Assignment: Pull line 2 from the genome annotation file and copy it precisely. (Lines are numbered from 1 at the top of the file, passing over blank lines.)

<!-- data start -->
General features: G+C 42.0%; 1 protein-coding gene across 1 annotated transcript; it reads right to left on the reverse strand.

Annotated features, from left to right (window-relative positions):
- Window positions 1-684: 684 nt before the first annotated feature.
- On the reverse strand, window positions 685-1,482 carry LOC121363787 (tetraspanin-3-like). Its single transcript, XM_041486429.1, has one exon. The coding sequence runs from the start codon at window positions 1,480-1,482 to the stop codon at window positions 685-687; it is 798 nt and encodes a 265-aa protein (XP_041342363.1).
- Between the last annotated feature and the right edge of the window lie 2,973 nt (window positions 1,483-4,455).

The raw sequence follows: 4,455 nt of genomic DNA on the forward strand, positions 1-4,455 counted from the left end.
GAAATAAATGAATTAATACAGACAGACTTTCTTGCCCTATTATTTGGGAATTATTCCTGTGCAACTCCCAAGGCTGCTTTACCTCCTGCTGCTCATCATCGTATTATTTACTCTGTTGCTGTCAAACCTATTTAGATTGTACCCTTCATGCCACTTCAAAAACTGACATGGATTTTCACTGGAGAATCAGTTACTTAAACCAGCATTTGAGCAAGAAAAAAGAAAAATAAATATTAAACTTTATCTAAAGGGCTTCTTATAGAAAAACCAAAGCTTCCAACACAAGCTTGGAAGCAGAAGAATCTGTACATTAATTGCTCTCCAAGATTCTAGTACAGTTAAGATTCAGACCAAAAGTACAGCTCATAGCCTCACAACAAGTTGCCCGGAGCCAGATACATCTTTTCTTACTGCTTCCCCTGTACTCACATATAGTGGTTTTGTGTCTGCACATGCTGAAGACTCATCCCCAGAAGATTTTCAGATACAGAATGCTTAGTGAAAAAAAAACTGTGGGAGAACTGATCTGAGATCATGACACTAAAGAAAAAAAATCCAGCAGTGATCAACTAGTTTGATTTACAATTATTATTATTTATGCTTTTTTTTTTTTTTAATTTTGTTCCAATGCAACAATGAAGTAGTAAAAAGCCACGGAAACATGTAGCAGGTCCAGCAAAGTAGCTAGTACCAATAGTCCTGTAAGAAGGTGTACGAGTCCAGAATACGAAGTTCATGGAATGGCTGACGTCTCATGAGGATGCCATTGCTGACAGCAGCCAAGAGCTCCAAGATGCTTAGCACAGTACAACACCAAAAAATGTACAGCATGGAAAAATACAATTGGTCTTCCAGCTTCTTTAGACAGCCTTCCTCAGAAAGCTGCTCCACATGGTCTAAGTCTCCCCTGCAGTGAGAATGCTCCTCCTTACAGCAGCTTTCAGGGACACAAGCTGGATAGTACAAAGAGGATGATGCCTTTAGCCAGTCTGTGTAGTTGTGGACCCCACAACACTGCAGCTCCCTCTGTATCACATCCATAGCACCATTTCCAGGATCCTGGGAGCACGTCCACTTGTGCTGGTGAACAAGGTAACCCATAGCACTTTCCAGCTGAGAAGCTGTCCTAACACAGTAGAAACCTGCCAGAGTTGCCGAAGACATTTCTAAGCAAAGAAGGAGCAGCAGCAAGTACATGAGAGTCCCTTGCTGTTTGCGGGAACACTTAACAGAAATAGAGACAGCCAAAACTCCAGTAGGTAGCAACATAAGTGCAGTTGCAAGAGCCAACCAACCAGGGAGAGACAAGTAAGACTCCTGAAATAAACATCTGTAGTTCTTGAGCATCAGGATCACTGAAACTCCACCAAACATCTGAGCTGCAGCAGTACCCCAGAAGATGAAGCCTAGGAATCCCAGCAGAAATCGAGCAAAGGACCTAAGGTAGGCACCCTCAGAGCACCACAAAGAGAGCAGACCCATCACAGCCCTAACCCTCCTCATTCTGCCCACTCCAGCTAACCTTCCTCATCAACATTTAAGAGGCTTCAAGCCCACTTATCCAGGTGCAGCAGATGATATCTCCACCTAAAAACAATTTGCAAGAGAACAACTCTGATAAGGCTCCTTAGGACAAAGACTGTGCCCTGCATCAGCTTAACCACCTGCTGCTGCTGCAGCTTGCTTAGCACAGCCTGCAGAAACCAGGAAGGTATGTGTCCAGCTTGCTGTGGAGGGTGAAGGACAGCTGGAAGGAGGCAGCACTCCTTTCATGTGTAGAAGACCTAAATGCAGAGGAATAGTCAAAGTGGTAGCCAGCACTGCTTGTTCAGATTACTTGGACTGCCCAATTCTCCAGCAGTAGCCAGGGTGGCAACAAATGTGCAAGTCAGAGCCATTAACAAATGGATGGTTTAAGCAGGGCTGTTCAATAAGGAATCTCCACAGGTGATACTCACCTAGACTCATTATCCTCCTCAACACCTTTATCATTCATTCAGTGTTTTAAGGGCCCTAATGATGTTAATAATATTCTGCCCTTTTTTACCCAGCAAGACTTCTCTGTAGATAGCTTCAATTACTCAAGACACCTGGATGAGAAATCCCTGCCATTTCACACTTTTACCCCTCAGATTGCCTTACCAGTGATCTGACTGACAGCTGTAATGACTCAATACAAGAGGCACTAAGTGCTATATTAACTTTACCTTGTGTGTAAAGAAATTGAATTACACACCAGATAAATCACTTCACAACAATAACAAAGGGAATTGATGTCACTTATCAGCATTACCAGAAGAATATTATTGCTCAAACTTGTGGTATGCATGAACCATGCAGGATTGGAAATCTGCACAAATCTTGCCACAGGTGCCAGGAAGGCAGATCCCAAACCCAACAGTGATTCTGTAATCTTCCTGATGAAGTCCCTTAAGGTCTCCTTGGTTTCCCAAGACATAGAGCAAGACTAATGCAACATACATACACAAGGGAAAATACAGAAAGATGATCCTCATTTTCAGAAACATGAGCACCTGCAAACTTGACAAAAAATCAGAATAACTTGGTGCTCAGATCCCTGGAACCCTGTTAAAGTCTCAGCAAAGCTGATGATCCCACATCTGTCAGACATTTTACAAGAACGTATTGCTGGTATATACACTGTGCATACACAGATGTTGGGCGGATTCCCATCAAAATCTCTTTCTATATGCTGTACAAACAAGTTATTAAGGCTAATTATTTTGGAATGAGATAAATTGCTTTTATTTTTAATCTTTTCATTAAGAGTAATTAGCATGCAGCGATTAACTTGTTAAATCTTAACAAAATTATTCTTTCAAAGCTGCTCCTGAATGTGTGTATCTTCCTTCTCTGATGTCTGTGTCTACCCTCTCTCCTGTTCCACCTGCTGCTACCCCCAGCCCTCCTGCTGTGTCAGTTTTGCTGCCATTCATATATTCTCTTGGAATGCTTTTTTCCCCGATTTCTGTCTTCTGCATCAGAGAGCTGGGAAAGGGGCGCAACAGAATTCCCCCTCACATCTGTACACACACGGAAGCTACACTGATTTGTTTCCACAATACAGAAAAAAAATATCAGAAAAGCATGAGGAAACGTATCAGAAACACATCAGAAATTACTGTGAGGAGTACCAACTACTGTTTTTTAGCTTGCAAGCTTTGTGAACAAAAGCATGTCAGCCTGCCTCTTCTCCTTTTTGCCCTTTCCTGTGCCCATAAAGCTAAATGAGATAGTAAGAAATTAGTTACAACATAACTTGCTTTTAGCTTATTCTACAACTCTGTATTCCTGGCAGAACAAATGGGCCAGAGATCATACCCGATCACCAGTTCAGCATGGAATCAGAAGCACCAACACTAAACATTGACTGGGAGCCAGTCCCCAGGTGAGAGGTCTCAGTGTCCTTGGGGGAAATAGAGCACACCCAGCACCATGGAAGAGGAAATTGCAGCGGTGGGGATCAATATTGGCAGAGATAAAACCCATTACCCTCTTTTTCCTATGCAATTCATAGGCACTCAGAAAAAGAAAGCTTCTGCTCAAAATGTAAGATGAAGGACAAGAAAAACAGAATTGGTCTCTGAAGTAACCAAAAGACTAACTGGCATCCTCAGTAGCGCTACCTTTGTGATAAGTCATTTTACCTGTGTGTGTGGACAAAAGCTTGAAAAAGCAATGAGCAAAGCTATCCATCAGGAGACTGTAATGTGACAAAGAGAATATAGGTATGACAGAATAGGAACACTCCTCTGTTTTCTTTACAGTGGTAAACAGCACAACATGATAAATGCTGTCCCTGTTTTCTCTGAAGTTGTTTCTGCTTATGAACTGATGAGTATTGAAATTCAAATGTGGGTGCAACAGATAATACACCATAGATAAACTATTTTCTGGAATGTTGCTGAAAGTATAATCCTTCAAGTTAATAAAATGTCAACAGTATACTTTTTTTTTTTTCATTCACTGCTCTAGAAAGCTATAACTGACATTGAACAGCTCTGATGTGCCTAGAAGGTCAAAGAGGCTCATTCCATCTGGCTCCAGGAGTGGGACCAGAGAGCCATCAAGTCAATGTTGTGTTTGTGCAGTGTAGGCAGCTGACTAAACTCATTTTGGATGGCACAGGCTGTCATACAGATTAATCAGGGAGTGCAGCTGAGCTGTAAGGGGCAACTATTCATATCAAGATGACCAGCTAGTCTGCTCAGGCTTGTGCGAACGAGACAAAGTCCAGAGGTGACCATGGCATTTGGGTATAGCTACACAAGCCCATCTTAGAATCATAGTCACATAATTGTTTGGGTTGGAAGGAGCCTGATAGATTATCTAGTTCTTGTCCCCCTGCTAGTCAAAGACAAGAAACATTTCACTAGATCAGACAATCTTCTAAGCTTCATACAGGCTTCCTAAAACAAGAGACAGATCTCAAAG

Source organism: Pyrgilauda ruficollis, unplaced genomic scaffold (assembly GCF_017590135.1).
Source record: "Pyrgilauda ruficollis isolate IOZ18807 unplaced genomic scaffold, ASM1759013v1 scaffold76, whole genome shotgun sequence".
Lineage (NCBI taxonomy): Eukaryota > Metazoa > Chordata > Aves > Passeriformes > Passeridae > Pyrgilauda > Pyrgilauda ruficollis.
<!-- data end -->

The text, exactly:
Annotated features, from left to right (window-relative positions):